Reference animals and plants

Draft document: Reference animals and plants
Submitted by Christophe Murith, Swiss Federal Office of Public Health
Commenting on behalf of the organisation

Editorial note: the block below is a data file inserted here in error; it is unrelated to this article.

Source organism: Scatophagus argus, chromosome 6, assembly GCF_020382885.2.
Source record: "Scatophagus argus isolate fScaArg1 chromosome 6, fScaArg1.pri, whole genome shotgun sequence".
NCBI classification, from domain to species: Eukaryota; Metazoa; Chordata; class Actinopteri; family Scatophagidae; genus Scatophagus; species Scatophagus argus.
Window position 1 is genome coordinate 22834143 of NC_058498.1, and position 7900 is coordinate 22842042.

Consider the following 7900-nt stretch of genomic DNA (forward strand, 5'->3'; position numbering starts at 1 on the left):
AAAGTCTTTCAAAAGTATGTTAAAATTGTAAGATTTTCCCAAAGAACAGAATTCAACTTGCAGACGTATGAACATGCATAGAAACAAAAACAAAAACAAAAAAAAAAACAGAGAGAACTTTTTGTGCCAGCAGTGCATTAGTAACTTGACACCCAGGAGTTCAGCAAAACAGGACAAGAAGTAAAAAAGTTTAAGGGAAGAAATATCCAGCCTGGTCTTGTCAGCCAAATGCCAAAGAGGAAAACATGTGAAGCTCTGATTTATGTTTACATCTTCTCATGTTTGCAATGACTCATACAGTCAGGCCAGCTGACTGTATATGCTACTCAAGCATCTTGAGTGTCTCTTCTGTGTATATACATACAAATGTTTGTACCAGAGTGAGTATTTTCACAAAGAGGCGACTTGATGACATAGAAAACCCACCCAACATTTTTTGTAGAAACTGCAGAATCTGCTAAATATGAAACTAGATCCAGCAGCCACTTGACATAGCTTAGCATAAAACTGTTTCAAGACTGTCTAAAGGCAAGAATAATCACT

Swiss Comments concerning the Draft Paper of ICRP on the "Concept and Use of Reference Animals and Plants for the purposes of Environmental Protection" The paper has been studied by the Swiss Federal Office of Public Health (OFSP). It seems primordial that this draft should not be in contradiction with the three important concepts: reasonableness, sustainability and homogeneity mentioned in the draft "Assessing Dose of the Representative Individual for the Purpose of Radiation Protection of the Public". One should not forget that the protection of human is of prime necessity. With this in mind the radiological Protection system has defined standards of environmental control and limitations on the quantities of radionuclides released in the environment. In a time of economising resources, the RP priority is to ensure that this human protection is warranted. In this context accidental events (industry, medicine, and radioactive legacies) remind us that this goal is not achieved and need to be follow in the medical, industrial and natural (e.g. radon) fields. To control the impact of radioactive releases in the environment, the best indicators and integrators of contaminations are well known and differ from one country to another even from one site to another. Experience exchanges of laboratories in charge of radioactivity surveillance in the environment (intercomparisons, seminaries, workshops…) seem to us the most efficient tools to gain a good quality level of control and to promote the state of the art and harmonisation for the sampling and the subsequent analyses. The argument that the non human species controls could help in understanding interaction of radiation with living material is weak, because in the risk assessment the opposite argument is often used as a limitation (e.g. epidemiologic studies observations in animals aren't transposable to humans). Moreover radiobiological studies are best suitable to respond to this purpose. The main interest in the proposed draft is to give an overview about present knowledge concerning studies on non human species. But it seems us illusory to regulate this field that is very complex and research oriented because of the presence of other environmental stressors and pollutants (natural selection, chemical and biological effects…). One must be careful not to create a new controversial topic as the "low dose" one. We are not convinced that the non human species concerns will lead to an added benefit in radiological protection. We think that it could detrimental to the credibility of RP if too high importance is given to this subject whilst a lot of work is still to do to reduce high doses and potential risks associated with ionising radiation. It doesn't' mean to abandon the studies in the non human species field, which is an interesting one in term of research, but to ask oneself the question of the relevance and the pertinence to actually introduce some kind of new international regulation concerning this domain. One must before ensure that the basic environmental surveillance tools are implemented (dense and sparse networks) and recommendations could for example stress and help environmental surveillance authorities to define appropriated sites where different harmonised types of measurements have to be performed in defined environmental media by a given frequency to allow correlations between them, in a sense of a minimal radioecological program with registration of validated data in a central data base. Concrete proposals that take into account the concept of sustainable development and established principles for the management of waste in the environment (e.g. comments on the limits of the principles of dilution) were expected from the radiological protection community.